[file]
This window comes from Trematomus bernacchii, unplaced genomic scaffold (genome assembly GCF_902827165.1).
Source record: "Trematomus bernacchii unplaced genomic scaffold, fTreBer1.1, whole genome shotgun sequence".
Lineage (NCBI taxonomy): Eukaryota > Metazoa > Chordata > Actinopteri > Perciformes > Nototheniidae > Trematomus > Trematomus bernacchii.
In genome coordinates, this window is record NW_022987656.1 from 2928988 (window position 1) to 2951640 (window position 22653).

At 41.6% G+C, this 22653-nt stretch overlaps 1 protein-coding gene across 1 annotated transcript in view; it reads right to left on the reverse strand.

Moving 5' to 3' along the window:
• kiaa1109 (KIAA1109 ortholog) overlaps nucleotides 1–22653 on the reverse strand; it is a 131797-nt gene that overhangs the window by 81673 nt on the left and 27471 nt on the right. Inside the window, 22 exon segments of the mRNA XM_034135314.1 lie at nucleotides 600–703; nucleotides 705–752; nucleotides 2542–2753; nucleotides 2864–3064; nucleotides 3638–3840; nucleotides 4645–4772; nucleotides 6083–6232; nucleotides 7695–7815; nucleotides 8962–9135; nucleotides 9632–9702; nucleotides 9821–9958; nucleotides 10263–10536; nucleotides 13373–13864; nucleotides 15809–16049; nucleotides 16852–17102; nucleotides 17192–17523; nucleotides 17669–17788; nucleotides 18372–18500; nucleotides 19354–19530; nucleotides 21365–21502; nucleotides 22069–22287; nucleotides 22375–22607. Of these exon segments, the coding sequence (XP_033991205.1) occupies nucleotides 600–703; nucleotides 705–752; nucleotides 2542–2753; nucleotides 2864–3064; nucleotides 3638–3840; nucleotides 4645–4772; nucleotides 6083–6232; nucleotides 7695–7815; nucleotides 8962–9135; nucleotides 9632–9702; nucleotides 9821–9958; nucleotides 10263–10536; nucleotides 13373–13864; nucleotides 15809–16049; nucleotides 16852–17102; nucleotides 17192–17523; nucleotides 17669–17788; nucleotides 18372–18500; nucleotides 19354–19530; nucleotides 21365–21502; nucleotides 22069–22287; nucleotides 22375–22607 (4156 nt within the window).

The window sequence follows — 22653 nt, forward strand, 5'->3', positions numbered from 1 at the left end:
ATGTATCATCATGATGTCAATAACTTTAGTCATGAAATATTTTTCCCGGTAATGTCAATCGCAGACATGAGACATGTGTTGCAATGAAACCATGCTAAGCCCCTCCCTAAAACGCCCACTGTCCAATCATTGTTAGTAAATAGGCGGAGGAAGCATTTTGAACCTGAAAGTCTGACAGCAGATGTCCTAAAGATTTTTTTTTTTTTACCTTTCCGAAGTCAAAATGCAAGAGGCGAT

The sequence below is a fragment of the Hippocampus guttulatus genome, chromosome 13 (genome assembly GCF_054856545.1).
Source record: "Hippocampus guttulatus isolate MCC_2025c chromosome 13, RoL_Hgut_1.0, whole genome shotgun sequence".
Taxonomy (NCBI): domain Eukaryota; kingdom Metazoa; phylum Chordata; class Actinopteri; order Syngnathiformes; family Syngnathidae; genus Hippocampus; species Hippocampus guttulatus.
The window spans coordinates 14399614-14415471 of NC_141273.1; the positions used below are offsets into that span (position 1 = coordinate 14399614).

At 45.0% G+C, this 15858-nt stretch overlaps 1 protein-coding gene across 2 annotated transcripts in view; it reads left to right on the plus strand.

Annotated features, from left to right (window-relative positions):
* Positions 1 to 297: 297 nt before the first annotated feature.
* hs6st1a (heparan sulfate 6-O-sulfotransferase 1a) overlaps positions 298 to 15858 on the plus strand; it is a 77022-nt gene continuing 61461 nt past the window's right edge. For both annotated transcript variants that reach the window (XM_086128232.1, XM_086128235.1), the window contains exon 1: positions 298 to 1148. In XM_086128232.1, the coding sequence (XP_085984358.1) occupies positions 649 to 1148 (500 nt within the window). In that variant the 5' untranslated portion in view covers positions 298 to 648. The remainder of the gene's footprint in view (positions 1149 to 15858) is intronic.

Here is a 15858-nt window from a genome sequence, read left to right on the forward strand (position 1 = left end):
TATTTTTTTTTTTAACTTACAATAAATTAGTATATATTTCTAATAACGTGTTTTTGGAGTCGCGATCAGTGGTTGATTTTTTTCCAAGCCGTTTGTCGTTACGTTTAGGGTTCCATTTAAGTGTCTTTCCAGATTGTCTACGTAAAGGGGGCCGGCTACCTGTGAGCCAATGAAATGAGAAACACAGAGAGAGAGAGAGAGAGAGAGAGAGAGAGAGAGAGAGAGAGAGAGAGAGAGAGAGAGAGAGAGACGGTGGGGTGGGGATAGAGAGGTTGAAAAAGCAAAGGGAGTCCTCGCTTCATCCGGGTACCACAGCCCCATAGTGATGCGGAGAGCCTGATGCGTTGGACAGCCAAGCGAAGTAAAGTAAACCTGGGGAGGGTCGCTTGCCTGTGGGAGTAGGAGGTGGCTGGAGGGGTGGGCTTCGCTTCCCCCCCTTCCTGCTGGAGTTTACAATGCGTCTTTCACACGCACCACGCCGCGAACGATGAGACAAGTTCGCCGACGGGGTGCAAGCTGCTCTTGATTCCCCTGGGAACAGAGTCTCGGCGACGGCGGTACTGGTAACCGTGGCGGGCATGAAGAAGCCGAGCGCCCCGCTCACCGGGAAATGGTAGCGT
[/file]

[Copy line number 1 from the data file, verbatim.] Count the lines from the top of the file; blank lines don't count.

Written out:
This window comes from Trematomus bernacchii, unplaced genomic scaffold (genome assembly GCF_902827165.1).